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22 August 2000 Feasibility of optical detection of land mine trip wires
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Research to assess the feasibility of developing a standoff active or passive optical tripwire detector is discussed. Reflectives of typical tripwires and background materials were measured for UV, VNIR and SWIR wavelengths. A breadboard testbed was developed to obtain images of tripwires against various backgrounds for various geometries and a wide range of VU and VNIR wavelengths. Sample images of simulated and real tripwires in uncluttered environments and against typical cluttered backgrounds were acquired and analyzed. Line detection algorithms were applied to the images to detect tripwires. Although detection was not attempted in real-time, analysis showed that available, cost-effective DSPs could potentially execute those algorithms on the images in real-time. The algorithms successfully detected tripwires in a heavily cluttered background and even have the capability to detect partially obscured wires. To complement the measurements, a spreadsheet model was developed to evaluate the merits of different detectors, sources of illumination, wavebands and geometries for different scenarios. Acceptable signal-to- clutter ratios were found for a number of reasonable passive and active illumination scenarios. The study demonstrated that an optical tripwire detector is feasible in principle.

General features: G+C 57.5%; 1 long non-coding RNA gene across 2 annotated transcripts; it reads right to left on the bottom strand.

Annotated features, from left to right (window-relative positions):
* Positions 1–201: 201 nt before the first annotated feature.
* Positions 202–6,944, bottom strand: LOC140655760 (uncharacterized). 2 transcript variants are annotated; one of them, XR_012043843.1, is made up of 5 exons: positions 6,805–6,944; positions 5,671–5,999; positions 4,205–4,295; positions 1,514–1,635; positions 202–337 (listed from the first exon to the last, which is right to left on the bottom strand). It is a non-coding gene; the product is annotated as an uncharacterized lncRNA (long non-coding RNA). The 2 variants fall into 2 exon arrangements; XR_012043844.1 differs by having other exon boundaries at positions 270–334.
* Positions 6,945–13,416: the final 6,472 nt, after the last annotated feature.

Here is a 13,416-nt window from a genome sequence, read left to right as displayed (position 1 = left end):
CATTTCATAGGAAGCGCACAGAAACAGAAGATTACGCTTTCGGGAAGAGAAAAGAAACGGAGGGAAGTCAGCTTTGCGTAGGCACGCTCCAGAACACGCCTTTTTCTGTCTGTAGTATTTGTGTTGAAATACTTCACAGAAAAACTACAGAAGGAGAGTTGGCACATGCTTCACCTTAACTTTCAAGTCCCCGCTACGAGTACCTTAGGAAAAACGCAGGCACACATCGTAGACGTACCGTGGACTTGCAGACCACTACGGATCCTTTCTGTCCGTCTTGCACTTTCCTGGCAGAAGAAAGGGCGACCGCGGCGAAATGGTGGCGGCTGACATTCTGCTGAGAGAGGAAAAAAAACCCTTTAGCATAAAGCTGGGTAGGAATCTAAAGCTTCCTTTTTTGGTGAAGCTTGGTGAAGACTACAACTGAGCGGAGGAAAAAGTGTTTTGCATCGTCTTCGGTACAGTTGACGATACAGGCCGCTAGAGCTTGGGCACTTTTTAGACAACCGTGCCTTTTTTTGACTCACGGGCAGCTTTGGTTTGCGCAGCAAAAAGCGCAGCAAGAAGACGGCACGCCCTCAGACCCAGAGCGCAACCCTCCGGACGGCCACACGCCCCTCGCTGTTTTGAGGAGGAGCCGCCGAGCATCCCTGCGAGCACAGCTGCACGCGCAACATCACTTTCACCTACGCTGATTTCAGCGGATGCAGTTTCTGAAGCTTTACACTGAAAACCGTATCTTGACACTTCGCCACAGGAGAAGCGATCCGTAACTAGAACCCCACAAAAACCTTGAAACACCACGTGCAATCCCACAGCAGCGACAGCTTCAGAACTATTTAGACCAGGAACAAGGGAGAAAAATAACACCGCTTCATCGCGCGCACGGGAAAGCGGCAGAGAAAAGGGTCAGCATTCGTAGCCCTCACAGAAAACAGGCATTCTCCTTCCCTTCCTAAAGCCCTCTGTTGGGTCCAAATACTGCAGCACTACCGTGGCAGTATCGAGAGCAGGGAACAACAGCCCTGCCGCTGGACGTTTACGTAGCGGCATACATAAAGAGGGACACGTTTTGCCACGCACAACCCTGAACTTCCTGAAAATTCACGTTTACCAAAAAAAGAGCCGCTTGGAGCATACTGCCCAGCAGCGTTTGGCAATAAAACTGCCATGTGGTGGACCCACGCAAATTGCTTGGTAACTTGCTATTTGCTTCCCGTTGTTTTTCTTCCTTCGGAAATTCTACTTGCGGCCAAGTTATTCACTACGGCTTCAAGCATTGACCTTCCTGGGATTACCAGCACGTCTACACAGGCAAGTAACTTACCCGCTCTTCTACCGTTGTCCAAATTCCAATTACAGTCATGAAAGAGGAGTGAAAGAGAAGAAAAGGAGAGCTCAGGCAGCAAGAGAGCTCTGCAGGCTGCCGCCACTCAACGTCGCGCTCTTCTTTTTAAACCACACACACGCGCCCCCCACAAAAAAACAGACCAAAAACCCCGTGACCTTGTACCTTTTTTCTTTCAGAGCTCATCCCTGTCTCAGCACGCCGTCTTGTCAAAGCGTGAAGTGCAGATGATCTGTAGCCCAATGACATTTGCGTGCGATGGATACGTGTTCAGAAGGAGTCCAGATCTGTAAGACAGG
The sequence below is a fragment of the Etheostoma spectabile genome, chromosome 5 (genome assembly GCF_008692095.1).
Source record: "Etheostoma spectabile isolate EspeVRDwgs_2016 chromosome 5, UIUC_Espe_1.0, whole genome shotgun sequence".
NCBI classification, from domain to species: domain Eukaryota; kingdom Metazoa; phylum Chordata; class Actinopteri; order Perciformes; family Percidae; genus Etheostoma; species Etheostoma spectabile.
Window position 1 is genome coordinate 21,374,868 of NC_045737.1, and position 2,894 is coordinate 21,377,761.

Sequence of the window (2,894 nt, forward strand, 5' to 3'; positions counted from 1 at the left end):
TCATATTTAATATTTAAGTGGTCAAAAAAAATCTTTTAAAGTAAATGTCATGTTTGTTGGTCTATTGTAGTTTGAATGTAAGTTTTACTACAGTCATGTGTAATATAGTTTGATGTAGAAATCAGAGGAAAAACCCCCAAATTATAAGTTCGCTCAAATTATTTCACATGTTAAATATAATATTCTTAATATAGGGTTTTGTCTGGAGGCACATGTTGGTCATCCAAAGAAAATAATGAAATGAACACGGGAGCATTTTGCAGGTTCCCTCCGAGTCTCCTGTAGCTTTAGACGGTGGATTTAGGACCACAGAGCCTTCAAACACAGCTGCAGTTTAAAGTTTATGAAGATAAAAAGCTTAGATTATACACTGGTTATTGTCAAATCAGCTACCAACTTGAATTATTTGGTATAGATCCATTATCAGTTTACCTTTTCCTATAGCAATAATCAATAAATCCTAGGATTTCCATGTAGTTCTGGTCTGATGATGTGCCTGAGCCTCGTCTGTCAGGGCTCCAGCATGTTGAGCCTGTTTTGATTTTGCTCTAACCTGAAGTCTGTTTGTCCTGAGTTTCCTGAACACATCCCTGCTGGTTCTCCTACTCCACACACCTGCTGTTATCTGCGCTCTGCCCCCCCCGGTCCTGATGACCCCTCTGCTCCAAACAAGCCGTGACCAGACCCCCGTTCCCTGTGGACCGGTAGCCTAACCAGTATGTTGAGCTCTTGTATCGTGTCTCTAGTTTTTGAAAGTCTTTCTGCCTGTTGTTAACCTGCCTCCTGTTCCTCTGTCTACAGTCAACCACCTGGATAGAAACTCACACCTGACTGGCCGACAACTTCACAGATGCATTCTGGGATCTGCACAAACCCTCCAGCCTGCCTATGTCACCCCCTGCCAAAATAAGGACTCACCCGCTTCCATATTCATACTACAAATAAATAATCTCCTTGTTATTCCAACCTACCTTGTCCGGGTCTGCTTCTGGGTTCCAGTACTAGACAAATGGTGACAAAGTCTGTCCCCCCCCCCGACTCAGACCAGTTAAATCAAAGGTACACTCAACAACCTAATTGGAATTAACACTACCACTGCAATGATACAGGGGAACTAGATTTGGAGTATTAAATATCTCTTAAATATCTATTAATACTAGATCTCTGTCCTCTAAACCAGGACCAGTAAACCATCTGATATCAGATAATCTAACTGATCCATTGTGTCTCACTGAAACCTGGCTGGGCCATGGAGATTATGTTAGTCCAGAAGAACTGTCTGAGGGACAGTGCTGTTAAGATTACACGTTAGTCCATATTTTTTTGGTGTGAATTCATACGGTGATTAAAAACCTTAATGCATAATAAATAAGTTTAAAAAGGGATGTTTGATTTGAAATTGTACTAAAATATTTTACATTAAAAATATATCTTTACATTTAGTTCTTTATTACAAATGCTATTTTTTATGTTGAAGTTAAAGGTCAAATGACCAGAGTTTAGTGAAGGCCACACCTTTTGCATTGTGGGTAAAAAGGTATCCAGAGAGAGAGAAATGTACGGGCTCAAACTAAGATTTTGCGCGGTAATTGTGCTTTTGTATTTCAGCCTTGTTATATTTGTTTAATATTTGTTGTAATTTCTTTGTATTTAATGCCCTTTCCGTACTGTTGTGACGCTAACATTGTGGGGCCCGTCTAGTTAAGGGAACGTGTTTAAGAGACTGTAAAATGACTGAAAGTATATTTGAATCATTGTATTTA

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Stephen K. Babey, John E. McFee, Clifford D. Anger, Avygdor Moise, and Stephen Binal Achal "Feasibility of optical detection of land mine trip wires", Proc. SPIE 4038, Detection and Remediation Technologies for Mines and Minelike Targets V, (22 August 2000);

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